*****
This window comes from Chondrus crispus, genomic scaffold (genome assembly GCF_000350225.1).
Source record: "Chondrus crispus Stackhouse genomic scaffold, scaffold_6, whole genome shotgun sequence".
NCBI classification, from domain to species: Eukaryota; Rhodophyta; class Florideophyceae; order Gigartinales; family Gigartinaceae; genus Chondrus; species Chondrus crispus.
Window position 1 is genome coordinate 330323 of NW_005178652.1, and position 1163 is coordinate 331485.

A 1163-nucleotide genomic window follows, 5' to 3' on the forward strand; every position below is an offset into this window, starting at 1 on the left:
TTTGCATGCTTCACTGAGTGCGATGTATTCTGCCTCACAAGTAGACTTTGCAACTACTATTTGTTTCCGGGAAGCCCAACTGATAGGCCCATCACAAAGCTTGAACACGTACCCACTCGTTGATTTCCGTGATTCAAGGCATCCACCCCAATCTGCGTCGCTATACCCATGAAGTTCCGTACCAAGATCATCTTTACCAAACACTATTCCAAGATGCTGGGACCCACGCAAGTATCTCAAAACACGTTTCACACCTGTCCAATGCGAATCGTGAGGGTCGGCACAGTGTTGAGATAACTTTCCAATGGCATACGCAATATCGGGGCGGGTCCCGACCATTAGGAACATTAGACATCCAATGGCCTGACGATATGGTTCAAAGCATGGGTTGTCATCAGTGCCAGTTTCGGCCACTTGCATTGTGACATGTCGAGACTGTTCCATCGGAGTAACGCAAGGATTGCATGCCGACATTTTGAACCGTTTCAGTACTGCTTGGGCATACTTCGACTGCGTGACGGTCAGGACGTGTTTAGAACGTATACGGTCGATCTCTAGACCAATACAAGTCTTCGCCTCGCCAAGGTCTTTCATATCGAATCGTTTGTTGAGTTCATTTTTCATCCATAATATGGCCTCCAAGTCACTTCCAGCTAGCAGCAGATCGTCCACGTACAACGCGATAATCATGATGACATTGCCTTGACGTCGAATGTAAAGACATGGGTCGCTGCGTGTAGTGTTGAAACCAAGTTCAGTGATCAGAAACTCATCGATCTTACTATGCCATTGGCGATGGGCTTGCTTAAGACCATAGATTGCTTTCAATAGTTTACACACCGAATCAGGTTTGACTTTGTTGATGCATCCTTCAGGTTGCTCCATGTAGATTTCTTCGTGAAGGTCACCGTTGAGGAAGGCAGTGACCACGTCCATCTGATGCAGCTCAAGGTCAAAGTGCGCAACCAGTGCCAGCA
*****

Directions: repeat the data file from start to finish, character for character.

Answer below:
This window comes from Chondrus crispus, genomic scaffold (genome assembly GCF_000350225.1).
Source record: "Chondrus crispus Stackhouse genomic scaffold, scaffold_6, whole genome shotgun sequence".
NCBI classification, from domain to species: Eukaryota; Rhodophyta; class Florideophyceae; order Gigartinales; family Gigartinaceae; genus Chondrus; species Chondrus crispus.
Window position 1 is genome coordinate 330323 of NW_005178652.1, and position 1163 is coordinate 331485.

A 1163-nucleotide genomic window follows, 5' to 3' on the forward strand; every position below is an offset into this window, starting at 1 on the left:
TTTGCATGCTTCACTGAGTGCGATGTATTCTGCCTCACAAGTAGACTTTGCAACTACTATTTGTTTCCGGGAAGCCCAACTGATAGGCCCATCACAAAGCTTGAACACGTACCCACTCGTTGATTTCCGTGATTCAAGGCATCCACCCCAATCTGCGTCGCTATACCCATGAAGTTCCGTACCAAGATCATCTTTACCAAACACTATTCCAAGATGCTGGGACCCACGCAAGTATCTCAAAACACGTTTCACACCTGTCCAATGCGAATCGTGAGGGTCGGCACAGTGTTGAGATAACTTTCCAATGGCATACGCAATATCGGGGCGGGTCCCGACCATTAGGAACATTAGACATCCAATGGCCTGACGATATGGTTCAAAGCATGGGTTGTCATCAGTGCCAGTTTCGGCCACTTGCATTGTGACATGTCGAGACTGTTCCATCGGAGTAACGCAAGGATTGCATGCCGACATTTTGAACCGTTTCAGTACTGCTTGGGCATACTTCGACTGCGTGACGGTCAGGACGTGTTTAGAACGTATACGGTCGATCTCTAGACCAATACAAGTCTTCGCCTCGCCAAGGTCTTTCATATCGAATCGTTTGTTGAGTTCATTTTTCATCCATAATATGGCCTCCAAGTCACTTCCAGCTAGCAGCAGATCGTCCACGTACAACGCGATAATCATGATGACATTGCCTTGACGTCGAATGTAAAGACATGGGTCGCTGCGTGTAGTGTTGAAACCAAGTTCAGTGATCAGAAACTCATCGATCTTACTATGCCATTGGCGATGGGCTTGCTTAAGACCATAGATTGCTTTCAATAGTTTACACACCGAATCAGGTTTGACTTTGTTGATGCATCCTTCAGGTTGCTCCATGTAGATTTCTTCGTGAAGGTCACCGTTGAGGAAGGCAGTGACCACGTCCATCTGATGCAGCTCAAGGTCAAAGTGCGCAACCAGTGCCAGCA